Yesterday, First Things carried an exchange between HT’s own Dan Kelly and Yale prof Andrew March on the question of whether the Windsor decision, which struck down the Defense of Marriage Act, strengthens or weakens religious pluralism. Both contributors did an outstanding job – but I’m the editor, so I’m biased, check it out for yourself! As I wrote in my comment on the exchange:
The most interesting aspect of the debate for me is the question of “dignity.” Kelly attacks the court for presuming to confer human dignity upon practitioners of same-sex marriage; the law, he argues, cannot confer dignity upon human beings—and it cannot even effectively compel people to recognize one another’s human dignity. March, for his part, accepts the possibility of “justifiable transfers from one ledger to another in the national economy of dignity,” pointing to civil rights laws. For my own part, I have never gone as far as my friend Dan in discounting the role of public law in constructing our conceptions of meaning and purpose. We are, after all, cultural creatures. But I share his view that we cannot really form a meaningful concept of dignity that would make it subject to redistribution through political action—dignity isn’t dignity unless it’s intrinsic.
Tolkien is one of those reliably wise souls. Even when we are pretty sure we know what we’re doing, we should “not be too eager” in matters of life and death.
Want a hard one? Apply this to your urge to “rally the troops” to any side of a life-and-death issue. There are always some among us who are “too eager” to find the very most radical edge: curb your urge to hurl them against the wall (or the enemy), or you may destroy them–and yourself. In the middle of all that, the loss of your cause will come to be trivial. Then you will see, too late, why you ought not to have been “too eager.”
Think you know who this is aimed at? Read carefully, then follow links for more:
It is an ominous sign whenever a political movement dispenses with methods and approaches of gaining knowledge that are anchored to public revelation and, moreover, becomes openly hostile to them. Anti-intellectualism and a corresponding reliance on innate knowledge is one of the hallmarks of a cult or a totalitarian ideology.
(source: Sacred Beliefs)
One of the benefits of adopting a metaphysical realist’s approach to–well, to reality–is the ability to see moments when “reality happens” amid the constant cut-and-thrust of rhetorical and hypothetical claims as just that: as contact between creatures-as-such and Creation-as-such, that is, as acknowledgement of what they are and the world is prior to their construals (or mine). We get to stop trying to claim “wins” based on who is able to keep up a consistent defense of a certain claim longest (a worthy exercise, but in isolation productive of a nominalist habit of thought, not a way of living in the real world). Instead, we can enjoy the moment of shared access to reality, and engage sympathetically with others in the effort to adjust our habits and expectations and commitments to match. Continue reading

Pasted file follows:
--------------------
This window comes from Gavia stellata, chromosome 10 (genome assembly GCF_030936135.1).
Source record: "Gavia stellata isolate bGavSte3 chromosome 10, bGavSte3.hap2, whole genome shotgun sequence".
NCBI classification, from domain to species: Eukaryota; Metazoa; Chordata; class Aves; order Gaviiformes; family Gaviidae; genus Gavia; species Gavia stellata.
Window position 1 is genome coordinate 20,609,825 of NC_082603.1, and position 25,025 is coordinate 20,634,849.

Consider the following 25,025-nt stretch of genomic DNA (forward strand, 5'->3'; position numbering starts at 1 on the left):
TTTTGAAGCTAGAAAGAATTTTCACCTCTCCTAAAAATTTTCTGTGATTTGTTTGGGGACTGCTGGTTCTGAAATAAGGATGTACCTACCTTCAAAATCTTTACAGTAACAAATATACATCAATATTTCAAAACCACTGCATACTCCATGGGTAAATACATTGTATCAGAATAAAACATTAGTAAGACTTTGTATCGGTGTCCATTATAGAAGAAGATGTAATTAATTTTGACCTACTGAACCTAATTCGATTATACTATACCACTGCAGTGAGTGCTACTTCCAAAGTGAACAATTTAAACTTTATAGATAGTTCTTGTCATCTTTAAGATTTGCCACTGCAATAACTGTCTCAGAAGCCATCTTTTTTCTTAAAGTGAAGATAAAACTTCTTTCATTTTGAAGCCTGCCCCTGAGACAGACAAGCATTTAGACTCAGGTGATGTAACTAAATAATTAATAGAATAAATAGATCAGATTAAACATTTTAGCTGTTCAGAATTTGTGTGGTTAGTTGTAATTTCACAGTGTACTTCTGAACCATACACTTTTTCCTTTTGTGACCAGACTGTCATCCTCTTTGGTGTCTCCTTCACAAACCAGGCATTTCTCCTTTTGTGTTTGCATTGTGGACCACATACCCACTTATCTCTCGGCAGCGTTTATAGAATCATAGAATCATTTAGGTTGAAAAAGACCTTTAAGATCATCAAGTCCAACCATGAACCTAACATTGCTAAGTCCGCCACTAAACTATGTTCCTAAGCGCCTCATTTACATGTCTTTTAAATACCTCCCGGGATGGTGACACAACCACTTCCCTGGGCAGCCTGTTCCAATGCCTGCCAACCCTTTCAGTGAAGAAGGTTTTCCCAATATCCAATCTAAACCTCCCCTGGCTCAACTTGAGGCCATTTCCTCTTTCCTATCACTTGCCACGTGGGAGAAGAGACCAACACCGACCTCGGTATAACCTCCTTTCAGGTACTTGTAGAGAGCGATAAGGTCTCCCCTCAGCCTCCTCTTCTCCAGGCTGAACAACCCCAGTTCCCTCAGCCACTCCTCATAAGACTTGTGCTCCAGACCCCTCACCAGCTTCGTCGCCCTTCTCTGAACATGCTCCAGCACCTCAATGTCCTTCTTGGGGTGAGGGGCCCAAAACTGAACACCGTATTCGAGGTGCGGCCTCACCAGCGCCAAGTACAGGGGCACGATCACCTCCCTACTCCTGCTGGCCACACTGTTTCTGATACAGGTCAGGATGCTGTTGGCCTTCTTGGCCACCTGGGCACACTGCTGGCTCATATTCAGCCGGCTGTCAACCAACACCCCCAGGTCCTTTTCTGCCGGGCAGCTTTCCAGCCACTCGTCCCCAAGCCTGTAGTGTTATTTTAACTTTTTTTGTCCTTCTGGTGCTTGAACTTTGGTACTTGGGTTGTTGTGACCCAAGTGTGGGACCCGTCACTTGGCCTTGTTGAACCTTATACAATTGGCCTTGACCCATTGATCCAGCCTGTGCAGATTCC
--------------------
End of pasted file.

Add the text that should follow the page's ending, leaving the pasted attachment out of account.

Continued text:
Greg often likes to make excellent points about the way businesses can serve as culture-makers. This example is really, really not the sort I am familiar with and understand very well, but it was surprising and seems noteworthy:
(source: Dolce & Gabbana’s beautiful tribute to mothers at Milan Fashion Week – Telegraph)
All the more remarkable are the remarks that accompanied the show, remarks that have predictably proved an incitement to the torches-and-pitchfork crowd. Continue reading
We have a tendency to respond to reduction with more reduction. Religious minimalism fits well with our iconoclastic, puritan American heritage. And too often, we approach the New Evangelization from a technocratic perspective. We are in danger of reducing even our evangelical and catechetical efforts to the mere transmission of information, to technical processes honed by data analysis to produce a particular outcome. Forming personal relationships cannot be reduced to metrics and algorithms. Instead, forming personal relationships depends on love. And love begins with an appreciation of the beloved’s beauty. Nine hundred years ago, Richard of St. Victor wrote “ubi amor, ibi oculos”—where there is love, there the eye is also.
I’d like to suggest three ways in which beauty can bring souls into communion with Jesus Christ. The first is the restoration of the beautiful to the world of art, architecture, and culture. We now suffer from a cult of ugliness and utility. And this is manifestly apparent in much of contemporary architecture. The architectural maxim that “form follows function” is a way of saying that design only exists to facilitate production. Architecture is overwhelmed by technocracy.
(source: Ubi Amor, Ibi Oculus | James D. Conley | First Things)
As the wonderfully witty Tom Wolfe once pointed out, Functionalism in architecture is about anything but function (Flat Roof. Q.E.D.)–and when we see Functionalism and its multiple layers of reaction applied to ecclesial architecture, some of us begin to wonder about the possibility of consecrating train stations for worship, instead:
Beautiful train stations and ugly churches–it’s not just the thought that counts.